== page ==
California’s bullet-train agency is set to officially start construction in Fresno on Tuesday on the first 29-mile segment of the system, a symbol of the progress the $68-billion project has made against persistent political and legal opposition.
Over the last two years, the California High-Speed Rail Authority has prevailed in a series of court challenges to the project, won a federal exemption from state environmental rules, secured several key legislative victories that improved its future funding and made a politically savvy bet to move up by several years the inauguration of service in Southern California.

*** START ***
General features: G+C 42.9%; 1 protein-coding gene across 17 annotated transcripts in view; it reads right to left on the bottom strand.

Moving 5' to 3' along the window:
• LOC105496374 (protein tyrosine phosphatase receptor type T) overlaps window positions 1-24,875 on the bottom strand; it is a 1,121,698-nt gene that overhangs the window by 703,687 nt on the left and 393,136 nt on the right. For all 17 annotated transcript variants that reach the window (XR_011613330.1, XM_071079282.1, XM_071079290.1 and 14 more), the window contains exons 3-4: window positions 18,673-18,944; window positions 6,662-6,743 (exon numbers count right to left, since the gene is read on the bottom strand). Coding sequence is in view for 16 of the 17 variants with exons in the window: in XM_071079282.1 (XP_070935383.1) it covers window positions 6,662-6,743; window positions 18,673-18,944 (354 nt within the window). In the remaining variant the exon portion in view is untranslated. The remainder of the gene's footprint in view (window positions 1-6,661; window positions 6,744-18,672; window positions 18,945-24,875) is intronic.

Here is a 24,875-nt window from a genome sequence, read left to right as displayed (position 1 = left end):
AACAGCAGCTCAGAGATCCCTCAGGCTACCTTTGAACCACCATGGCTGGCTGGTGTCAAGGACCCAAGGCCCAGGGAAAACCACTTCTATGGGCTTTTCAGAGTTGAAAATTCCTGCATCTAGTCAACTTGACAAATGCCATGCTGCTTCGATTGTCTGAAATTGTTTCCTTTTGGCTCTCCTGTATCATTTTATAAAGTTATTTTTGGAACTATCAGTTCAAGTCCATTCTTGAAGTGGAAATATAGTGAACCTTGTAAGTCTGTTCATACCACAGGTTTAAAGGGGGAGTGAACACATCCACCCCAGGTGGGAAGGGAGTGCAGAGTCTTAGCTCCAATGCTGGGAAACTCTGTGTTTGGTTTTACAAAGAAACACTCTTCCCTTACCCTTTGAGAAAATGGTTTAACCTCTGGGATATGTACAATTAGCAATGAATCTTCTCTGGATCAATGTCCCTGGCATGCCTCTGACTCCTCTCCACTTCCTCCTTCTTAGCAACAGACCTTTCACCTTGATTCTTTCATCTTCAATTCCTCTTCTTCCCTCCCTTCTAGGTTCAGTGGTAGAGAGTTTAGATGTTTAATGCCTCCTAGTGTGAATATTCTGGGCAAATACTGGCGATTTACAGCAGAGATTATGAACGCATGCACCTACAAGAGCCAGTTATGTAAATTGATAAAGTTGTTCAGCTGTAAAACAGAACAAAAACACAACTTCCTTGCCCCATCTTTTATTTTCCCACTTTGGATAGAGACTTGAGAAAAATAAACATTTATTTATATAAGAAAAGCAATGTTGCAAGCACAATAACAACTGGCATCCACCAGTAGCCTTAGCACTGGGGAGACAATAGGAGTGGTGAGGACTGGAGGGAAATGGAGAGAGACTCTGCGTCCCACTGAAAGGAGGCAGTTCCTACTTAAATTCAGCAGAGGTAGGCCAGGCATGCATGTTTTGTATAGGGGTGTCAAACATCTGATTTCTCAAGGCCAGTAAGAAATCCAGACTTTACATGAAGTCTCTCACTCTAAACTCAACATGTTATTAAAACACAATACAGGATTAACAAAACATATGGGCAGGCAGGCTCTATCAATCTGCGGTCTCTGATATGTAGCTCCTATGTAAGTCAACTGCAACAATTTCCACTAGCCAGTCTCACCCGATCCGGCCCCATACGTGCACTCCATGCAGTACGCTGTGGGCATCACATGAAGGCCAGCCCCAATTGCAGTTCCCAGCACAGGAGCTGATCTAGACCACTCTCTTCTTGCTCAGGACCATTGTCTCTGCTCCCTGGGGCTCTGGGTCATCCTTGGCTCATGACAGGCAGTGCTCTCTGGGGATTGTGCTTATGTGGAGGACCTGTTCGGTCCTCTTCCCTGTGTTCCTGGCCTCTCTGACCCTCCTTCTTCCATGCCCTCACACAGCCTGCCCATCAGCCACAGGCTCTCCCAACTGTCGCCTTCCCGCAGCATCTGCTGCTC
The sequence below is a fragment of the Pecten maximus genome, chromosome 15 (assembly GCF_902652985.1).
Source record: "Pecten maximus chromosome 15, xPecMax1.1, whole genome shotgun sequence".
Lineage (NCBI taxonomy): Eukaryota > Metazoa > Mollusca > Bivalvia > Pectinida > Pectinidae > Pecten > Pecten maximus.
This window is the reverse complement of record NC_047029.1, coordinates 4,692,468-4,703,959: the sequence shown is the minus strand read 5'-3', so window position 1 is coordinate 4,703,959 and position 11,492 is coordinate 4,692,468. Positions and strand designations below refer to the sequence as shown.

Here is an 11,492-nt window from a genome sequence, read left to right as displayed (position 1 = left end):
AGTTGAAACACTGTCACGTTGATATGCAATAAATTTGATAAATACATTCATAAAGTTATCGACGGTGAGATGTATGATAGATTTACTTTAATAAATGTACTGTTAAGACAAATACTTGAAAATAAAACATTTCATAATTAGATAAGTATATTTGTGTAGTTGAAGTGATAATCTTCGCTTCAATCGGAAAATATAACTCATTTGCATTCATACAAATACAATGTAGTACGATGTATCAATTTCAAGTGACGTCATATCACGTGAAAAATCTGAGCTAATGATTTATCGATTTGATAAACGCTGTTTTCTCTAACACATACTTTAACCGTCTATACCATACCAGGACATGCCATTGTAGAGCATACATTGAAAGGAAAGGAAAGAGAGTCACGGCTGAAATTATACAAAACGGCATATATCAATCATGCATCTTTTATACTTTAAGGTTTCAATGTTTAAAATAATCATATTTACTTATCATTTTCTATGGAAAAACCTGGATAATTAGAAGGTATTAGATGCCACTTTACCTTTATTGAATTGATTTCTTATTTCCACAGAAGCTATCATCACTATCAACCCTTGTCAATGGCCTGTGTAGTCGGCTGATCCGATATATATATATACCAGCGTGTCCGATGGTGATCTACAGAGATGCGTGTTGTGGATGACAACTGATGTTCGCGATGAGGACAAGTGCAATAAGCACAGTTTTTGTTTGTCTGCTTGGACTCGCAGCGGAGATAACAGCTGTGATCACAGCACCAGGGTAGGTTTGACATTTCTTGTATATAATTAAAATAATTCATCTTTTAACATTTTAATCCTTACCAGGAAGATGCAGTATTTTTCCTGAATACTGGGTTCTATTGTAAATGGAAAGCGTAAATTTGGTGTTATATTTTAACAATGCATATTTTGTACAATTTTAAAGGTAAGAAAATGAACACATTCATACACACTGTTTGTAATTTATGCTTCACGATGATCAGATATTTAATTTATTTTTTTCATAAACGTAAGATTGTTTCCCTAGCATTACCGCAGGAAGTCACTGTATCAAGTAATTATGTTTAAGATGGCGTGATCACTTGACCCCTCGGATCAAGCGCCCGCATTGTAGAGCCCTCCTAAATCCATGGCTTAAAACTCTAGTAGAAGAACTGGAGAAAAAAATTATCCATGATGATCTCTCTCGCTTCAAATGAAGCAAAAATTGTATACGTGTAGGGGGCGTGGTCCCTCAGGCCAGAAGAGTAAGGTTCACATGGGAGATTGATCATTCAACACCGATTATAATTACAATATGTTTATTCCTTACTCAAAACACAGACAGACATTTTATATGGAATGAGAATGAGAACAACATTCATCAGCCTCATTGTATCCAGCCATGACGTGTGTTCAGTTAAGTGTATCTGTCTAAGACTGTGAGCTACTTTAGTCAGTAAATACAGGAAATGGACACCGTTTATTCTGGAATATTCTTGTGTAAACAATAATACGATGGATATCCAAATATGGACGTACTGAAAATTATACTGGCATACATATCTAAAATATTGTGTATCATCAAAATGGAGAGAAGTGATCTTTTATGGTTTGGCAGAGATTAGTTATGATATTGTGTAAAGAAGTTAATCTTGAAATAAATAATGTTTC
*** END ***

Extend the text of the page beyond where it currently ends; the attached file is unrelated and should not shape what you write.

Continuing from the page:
The groundbreaking will be led by Gov. Jerry Brown at the planned site of a station in downtown Fresno. Brown has made the project one of his highest priorities, investing considerable political capital in what he sees as an important part of his leadership legacy.
The concept for a California bullet train originated in Brown’s first terms as governor. Ever since, proponents have dreamed of a modern rail system that could better unite the state’s disparate regions. But moving that vision to reality has proved to be one of the most difficult and contentious political issues in recent state history.
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